MIAMI, July 9, 2015 /PRNewswire/ -- Medical marijuana laws increase recreational marijuana use among juveniles, according to a recent study conducted by researchers at Florida International University (FIU) in Miami. The article appears online in the International Journal of Drug Policy, May 2015.
"Well-meaning social policy often has unintended and detrimental effects for society," said lead author Lisa Stolzenberg, a Professor in FIU's School of International and Public Affairs.
The researchers examined longitudinal data on juveniles aged 12 to 17 years who participated in the National Survey on Drug Use and Health, which is a nationally representative survey of the U.S. population conducted by Substance Abuse and Mental Health Services Administration. Their panel study of the 50 U.S. states found that the percent of juveniles reporting recreational marijuana use increased substantially following the passage of a medical marijuana law, accounting for other potentially salient causal factors.
Figure 1 shows the percent of juvenile marijuana use in states before a medical marijuana law was passed, in states after a law was passed, and in states that did not pass a medical marijuana law. As one might expect, states that failed to implement a medical marijuana law always had the lowest level of reported juvenile marijuana use. However, what is interesting is that with the exception of the 2002-03 time period, juvenile marijuana use was consistently higher in states that passed a medical marijuana law than in states that would eventually pass such a law.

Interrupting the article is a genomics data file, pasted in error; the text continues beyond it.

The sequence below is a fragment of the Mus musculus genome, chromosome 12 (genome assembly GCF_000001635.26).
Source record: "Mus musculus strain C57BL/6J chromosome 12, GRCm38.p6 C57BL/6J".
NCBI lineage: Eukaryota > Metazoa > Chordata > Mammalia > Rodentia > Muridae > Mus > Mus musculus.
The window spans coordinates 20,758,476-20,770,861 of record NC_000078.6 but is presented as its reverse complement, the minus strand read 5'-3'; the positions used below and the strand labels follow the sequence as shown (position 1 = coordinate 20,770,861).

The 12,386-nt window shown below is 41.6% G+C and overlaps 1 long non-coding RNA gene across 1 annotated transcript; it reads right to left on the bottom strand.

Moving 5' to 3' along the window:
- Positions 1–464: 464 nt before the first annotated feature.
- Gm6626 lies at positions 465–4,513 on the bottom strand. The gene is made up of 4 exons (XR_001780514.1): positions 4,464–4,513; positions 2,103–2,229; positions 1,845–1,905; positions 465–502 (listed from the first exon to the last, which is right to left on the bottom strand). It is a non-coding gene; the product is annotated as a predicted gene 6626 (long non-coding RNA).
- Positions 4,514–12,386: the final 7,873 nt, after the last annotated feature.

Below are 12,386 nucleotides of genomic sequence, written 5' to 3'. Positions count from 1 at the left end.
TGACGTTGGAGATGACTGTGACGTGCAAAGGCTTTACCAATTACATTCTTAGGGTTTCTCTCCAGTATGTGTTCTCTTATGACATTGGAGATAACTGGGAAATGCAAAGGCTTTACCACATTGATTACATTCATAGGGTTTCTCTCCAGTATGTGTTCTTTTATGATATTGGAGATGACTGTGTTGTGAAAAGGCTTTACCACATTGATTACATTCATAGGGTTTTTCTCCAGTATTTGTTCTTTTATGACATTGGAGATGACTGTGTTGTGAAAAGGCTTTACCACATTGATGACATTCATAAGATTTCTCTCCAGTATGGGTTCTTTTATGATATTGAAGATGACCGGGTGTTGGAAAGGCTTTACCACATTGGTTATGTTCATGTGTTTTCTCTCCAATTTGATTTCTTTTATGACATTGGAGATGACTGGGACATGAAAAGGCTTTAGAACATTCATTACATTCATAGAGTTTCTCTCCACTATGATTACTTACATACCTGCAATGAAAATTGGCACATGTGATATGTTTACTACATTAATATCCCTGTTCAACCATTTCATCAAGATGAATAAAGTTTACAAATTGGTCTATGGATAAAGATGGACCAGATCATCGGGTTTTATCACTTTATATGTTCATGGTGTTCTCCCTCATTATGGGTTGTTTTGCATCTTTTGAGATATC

One may wonder why juvenile use of marijuana increases following the passage of a medical marijuana law. After ruling out a change in marijuana availability as a causal factor, Stolzenberg believes that the most likely explanation is that, "Medical marijuana laws act to diminish the social stigma frequently associated with the recreational use of marijuana. By affiliating with medical marijuana users either directly or vicariously, people are themselves freed from the existing societal constraints against marijuana use." She also claims that, "The fear among youth that a negative health outcome may result from their recreational use of marijuana is probably mollified to some degree following the passage of a medical marijuana law."
About the Authors: Lisa Stolzenberg and Stewart D'Alessio are professors in the School of International and Public Affairs at Florida International University, and are principals at Weston Research Associates LLC.
SOURCE Weston Research Associates LLC